“Recently there has been a great amount of discussion around herbal detox tea formulations and their harsh laxative influence. The cause for concern comes from the ill effect the ingredients may have in upsetting digestion and affecting how medications can then be absorbed. The main offender (and common ingredient) in such teas is senna leaf, widely known for its laxative effect on the body. We wanted to take the opportunity to share a little more about the ingredients in Digestive Herbs and why our approach has always been about maximizing digestion rather than dangerously (and ineffectively) sending you to the bathroom more frequently than a bad case of Bali-belly.
Previously we’ve written about why laxatives don’t actually work and are an ineffective means to weight loss and healthy weight maintenance. Today, I want to help you understand a little better how specific ingredients can work together to create a wonderful outcome and in the instance of our Tiny Tea, just why it works so well without putting the body at risk.
We’ve made no secret of just how Digestive Herbs works. Its main action is to support healthy digestion via its special ingredients that synergistically work together to achieve this so nicely. If you’ve taken some time to look at the ingredients on the box, you may see the presence of cassia seeds (or Jue Ming Zi). These seeds are indeed from the same plant as the senna leaf in question, however, they have a considerably different effect on the body and the digestive system. Cassia seeds are useful for several reasons and are considered from a TCM perspective effective in detoxification rather than senna leaf, which falls directly in the category of purgative. Cassia seeds help to support healthy liver function. It is true that this ingredient in large quantities may moisten the intestines and unblock the bowels but it’s important to understand two things when it comes to its inclusion in Tiny Tea.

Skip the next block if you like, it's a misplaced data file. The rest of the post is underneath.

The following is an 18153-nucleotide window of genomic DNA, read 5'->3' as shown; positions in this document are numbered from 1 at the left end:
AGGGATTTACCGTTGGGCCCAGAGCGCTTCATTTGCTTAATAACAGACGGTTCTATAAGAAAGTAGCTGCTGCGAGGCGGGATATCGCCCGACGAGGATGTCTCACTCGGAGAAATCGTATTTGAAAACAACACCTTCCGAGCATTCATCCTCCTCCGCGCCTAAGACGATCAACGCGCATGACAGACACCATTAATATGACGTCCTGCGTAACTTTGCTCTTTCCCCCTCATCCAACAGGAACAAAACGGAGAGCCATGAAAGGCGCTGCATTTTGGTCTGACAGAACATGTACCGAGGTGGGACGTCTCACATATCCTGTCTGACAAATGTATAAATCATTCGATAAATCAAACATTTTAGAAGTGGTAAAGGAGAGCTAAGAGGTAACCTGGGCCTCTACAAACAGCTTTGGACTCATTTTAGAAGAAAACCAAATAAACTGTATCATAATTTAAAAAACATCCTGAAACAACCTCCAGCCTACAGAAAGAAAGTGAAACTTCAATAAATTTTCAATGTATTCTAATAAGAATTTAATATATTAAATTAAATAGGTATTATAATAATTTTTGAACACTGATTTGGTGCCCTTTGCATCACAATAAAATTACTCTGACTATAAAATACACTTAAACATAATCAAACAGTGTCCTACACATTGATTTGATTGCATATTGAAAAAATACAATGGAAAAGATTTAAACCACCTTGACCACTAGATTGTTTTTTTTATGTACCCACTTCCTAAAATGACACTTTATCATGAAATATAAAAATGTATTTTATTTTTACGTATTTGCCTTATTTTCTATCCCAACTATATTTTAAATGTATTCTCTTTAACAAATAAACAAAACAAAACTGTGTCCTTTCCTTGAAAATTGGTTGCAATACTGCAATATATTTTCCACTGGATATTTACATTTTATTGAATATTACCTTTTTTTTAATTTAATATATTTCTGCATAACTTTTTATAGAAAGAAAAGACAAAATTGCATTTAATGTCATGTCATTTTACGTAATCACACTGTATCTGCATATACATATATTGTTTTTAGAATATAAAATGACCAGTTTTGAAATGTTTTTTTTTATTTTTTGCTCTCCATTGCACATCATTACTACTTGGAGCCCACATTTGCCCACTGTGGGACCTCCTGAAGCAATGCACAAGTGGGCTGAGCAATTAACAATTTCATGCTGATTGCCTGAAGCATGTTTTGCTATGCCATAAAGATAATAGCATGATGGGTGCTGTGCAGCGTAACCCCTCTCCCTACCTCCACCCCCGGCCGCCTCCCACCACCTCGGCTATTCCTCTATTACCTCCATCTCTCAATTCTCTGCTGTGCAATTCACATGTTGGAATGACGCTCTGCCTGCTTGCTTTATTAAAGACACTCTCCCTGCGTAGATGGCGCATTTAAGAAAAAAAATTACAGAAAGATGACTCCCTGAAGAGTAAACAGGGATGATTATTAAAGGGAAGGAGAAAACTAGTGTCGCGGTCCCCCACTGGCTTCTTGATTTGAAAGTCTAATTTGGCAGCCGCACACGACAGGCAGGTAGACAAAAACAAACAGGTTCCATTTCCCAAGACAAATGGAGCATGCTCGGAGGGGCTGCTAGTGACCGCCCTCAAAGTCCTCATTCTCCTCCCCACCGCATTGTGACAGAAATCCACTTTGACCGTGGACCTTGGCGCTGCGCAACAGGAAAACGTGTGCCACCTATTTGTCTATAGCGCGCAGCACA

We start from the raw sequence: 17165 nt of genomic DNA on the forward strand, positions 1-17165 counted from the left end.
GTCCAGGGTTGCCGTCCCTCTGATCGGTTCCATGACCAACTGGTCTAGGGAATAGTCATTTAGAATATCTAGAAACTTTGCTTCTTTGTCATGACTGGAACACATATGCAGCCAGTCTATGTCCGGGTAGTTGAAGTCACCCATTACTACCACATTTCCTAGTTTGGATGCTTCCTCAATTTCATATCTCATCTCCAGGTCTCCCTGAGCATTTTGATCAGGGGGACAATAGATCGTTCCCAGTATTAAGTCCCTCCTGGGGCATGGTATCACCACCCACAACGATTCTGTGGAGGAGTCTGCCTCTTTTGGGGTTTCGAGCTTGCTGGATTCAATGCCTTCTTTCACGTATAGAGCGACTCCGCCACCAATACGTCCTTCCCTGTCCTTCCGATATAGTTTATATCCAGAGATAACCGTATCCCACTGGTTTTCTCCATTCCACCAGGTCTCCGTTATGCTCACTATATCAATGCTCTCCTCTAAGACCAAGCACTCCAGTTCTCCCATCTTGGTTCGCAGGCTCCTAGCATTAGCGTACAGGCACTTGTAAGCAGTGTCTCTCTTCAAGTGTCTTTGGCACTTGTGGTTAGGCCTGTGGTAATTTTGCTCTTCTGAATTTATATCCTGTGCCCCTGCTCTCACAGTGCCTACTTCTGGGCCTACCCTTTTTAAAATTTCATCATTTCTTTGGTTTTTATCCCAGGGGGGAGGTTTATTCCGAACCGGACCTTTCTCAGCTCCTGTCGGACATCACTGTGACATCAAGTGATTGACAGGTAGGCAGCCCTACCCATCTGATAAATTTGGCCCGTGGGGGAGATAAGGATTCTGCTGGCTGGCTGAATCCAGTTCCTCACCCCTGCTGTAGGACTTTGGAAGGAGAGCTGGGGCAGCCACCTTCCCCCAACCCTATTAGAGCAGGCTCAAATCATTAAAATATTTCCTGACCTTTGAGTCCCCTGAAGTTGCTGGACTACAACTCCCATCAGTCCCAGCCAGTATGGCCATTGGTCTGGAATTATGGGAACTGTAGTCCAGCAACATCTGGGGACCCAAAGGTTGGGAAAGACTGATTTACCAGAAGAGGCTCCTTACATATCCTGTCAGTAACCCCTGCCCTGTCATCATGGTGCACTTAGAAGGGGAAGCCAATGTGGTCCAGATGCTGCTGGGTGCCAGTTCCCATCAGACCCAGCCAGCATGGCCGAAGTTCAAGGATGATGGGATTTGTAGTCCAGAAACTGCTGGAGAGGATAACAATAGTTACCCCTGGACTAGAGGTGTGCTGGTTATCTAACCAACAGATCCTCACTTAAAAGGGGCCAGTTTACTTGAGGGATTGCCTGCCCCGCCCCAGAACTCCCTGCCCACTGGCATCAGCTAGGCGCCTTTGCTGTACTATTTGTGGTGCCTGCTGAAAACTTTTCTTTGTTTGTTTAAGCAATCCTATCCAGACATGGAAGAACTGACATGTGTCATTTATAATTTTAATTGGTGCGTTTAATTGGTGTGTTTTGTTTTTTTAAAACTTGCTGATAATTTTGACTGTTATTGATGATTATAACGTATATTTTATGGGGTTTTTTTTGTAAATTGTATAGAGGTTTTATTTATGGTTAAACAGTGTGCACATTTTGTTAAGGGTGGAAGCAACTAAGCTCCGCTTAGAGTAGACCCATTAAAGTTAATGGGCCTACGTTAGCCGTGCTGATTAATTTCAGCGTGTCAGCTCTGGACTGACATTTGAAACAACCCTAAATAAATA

Firstly, the balance between the ingredients and the quantity of each is what makes this blend work. Including a small amount of cassia seed is a wonderful inclusion to assist in digestive support and ensure that the bowel is regularly moving. This is ever so different from various other teas that may use large quantities of specific ingredients like senna leaf that have a harsh and cathartic action. When each of the tea ingredients are able to support the body in various ways, the outcome is quite special and unique. In simple words, the inclusion of cassia seeds in this tea blend are substantially small and help the formula to work. The quantity of cassia seed in Tiny Tea isn’t enough to cause a laxative effect but rather, included for its wonderful ability to help smooth out the digestive process.
Senna leaf is famous for its ability to purge the body and can be successfully used for a very short time to relieve constipation. Its effect is quite rapid and pending bowel motion very urgent and most often very painful. It isn’t advised for senna to be consumed for a long period of time nor would I suggest it be used as an ongoing solution to weight management or constipation. It effectively speeds up the digestive process meaning you don’t properly get a chance to absorb the nutrients in your food, leaving your body robbed of the essentials. When it comes to medications (like the pill for example), the same goes – without them being absorbed into the blood stream, they can become ineffective. Not only can this be dangerous for those with serious health concerns but a reason why unwanted pregnancy may occur where laxatives and the contraceptive pill are involved. Furthermore, the long-term effects of purgatives can be damaging to your digestive system, gut health and bowels. It’s for these reasons that we have been very careful with how our blends have been created.
We’ve chosen the ingredients in Digestive Herbs very wisely. Each ingredient is there to support you and your beautiful body. To ensure you are able to utilize your nutrients from your food and for your digestive system to perform.
Bensky, D. et. Al. 1993. Materia Medica, Rev ed. Eastland Press.
TCM Dr. Nat Kringoudis